Situated just north of the equator on the northeastern coast of South America, the Guiana Space Centre (Centre Spatial Guyanais or CSG) in French Guiana is one of the world's premier spaceports. Known for its proximity to the equator and open access to the vast expanse of the Atlantic Ocean, it provides an unparalleled geographical advantage for space launches. The CSG, managed by the French space agency, Centre National d'Études Spatiales (CNES), is also the primary launch site for the European Space Agency (ESA).
In the 1960s, France sought a more suitable location for its spaceport, initially located in Hammaguir, Algeria. They needed a site closer to the equator, with low population density and free from cyclones. French Guiana, a French overseas department, was the perfect candidate, and in 1964, the decision was made to establish the Guiana Space Centre there.
The first launch from CSG took place on April 9, 1968, when a French-built Diamant-B rocket lifted off from the site. Since then, the spaceport has hosted launches of various vehicles, including the Ariane series of launch vehicles, the Soyuz, and the Vega rocket.
One of the primary advantages of the Guiana Space Centre is its location near the equator. The rotation speed of the Earth is fastest at the equator, providing an additional “slingshot” effect, or boost, to rockets launched eastward, enhancing their payload capacity. This advantage translates into cost savings, as it requires less fuel to send a given payload into space.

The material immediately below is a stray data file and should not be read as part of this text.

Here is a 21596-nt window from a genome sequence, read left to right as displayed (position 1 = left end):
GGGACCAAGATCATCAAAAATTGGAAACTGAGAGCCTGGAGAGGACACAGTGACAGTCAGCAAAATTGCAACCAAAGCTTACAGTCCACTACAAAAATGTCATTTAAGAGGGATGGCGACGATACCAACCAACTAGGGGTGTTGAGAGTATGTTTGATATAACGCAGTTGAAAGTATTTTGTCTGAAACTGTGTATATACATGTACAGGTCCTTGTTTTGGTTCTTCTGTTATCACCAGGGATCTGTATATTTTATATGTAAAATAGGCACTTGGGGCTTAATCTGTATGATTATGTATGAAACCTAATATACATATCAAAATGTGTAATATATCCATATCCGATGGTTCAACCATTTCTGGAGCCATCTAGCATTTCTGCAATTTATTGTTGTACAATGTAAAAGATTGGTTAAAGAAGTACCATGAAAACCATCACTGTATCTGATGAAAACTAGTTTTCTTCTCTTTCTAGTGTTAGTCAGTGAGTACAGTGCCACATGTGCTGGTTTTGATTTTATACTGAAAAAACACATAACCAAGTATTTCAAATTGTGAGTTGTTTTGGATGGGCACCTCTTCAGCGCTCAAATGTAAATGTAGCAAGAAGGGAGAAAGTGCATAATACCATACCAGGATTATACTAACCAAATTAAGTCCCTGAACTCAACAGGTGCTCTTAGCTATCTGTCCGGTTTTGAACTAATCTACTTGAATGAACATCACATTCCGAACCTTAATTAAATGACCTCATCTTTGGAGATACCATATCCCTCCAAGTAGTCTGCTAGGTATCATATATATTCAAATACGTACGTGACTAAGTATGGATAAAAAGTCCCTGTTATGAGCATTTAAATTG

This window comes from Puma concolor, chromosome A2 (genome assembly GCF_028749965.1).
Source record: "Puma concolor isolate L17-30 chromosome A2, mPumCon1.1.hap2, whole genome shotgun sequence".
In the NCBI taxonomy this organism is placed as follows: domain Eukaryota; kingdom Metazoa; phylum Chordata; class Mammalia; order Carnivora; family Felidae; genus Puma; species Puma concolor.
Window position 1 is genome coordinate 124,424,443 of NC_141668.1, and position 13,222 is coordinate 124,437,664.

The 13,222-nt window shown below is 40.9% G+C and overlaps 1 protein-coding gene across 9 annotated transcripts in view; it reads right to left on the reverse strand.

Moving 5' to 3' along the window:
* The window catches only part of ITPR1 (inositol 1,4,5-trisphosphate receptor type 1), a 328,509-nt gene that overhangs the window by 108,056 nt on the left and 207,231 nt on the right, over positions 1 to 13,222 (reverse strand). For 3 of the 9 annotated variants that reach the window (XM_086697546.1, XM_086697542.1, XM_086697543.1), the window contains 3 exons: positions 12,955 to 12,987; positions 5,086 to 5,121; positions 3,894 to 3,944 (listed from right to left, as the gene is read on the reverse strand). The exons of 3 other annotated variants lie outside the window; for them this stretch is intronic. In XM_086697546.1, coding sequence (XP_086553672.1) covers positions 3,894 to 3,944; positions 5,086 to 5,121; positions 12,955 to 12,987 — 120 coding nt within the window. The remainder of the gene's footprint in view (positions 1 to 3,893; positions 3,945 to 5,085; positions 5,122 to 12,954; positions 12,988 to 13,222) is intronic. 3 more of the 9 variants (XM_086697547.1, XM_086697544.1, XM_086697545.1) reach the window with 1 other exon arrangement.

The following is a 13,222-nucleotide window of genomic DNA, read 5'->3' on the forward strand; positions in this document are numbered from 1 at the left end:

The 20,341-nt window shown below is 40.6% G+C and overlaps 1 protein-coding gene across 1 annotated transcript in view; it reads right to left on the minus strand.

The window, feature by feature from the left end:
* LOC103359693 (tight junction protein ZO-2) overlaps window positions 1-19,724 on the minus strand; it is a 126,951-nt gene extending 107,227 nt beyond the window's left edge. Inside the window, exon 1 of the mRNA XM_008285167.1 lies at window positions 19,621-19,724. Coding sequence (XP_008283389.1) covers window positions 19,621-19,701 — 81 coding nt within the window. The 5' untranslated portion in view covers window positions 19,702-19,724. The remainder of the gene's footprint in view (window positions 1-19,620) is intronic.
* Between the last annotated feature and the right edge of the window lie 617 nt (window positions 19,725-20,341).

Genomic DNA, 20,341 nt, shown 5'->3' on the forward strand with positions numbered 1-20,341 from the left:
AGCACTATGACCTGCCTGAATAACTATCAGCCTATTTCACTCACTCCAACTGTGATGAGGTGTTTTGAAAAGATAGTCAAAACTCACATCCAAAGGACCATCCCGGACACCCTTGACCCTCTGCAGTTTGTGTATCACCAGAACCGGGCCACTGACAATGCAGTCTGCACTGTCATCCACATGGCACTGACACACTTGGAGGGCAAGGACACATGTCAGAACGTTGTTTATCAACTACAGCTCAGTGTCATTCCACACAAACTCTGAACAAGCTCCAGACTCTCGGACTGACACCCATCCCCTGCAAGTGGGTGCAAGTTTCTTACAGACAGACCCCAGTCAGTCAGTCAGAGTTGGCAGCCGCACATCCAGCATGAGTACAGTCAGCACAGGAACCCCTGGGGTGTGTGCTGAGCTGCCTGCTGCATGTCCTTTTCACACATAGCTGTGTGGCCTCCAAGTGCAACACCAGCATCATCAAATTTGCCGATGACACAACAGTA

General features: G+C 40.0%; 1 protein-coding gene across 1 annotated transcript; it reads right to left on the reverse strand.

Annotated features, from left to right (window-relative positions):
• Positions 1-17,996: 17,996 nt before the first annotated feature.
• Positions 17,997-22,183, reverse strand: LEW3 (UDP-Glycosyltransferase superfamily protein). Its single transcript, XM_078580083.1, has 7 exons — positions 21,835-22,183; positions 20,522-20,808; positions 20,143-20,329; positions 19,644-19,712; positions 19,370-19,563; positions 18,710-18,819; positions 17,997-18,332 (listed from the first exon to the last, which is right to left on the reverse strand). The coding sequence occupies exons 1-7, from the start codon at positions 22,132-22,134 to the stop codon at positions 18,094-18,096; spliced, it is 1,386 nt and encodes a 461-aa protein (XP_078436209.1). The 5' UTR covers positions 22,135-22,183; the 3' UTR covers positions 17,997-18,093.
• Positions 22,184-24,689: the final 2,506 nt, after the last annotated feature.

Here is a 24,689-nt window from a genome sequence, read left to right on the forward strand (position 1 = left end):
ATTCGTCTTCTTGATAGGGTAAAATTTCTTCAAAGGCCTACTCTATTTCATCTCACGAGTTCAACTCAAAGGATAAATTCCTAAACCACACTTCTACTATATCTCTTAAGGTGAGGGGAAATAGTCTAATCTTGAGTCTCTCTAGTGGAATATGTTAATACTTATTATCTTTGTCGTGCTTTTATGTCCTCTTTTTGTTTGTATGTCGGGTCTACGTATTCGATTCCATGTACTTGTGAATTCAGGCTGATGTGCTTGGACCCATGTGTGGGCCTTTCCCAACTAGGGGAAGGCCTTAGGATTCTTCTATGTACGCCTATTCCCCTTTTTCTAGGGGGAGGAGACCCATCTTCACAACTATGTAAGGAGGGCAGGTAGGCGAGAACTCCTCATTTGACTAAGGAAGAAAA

Additionally, French Guiana's sparse population provides a safe environment for launching rockets. Most of the flight path for launches from CSG is over the open Atlantic Ocean, reducing risk to human lives and property in the event of a failure during launch.
The Guiana Space Centre is spread over a vast area, approximately 850 square kilometres. It includes multiple launch complexes, technical centres, a mission control centre, and facilities for preparing satellites and rockets for launch. Notably, it houses the ELA-3 launch complex, used for Ariane 5 launches, the Soyuz Launch Complex (SLC or ELS), and the Vega launch complex (SLV).
The CSG is known primarily for launching the Ariane series of rockets, developed by the multinational consortium Arianespace, a key player in commercial space launches. The heavy-lift Ariane 5, the medium Soyuz, and the small Vega rockets cater to a wide range of satellite masses and orbits, making CSG a versatile spaceport.
Work is also ongoing on the next-generation Ariane 6 rocket, with its first launch planned from CSG in 2023. This rocket is expected to provide more flexible and cost-effective access to space, keeping Europe competitive in the global launch services market.
The Guiana Space Centre is a significant contributor to the economy of French Guiana, employing around 1700 people directly and contributing to about 15% of the local GDP. It also stimulates the economy indirectly, as it attracts businesses and researchers from around the world.
The Guiana Space Centre, with its prime geographical location, advanced facilities, and a suite of versatile launch vehicles, is an important asset to Europe's ambitions in space. It not only acts as a gateway to space but also contributes significantly to scientific research, technological advancement, and economic prosperity.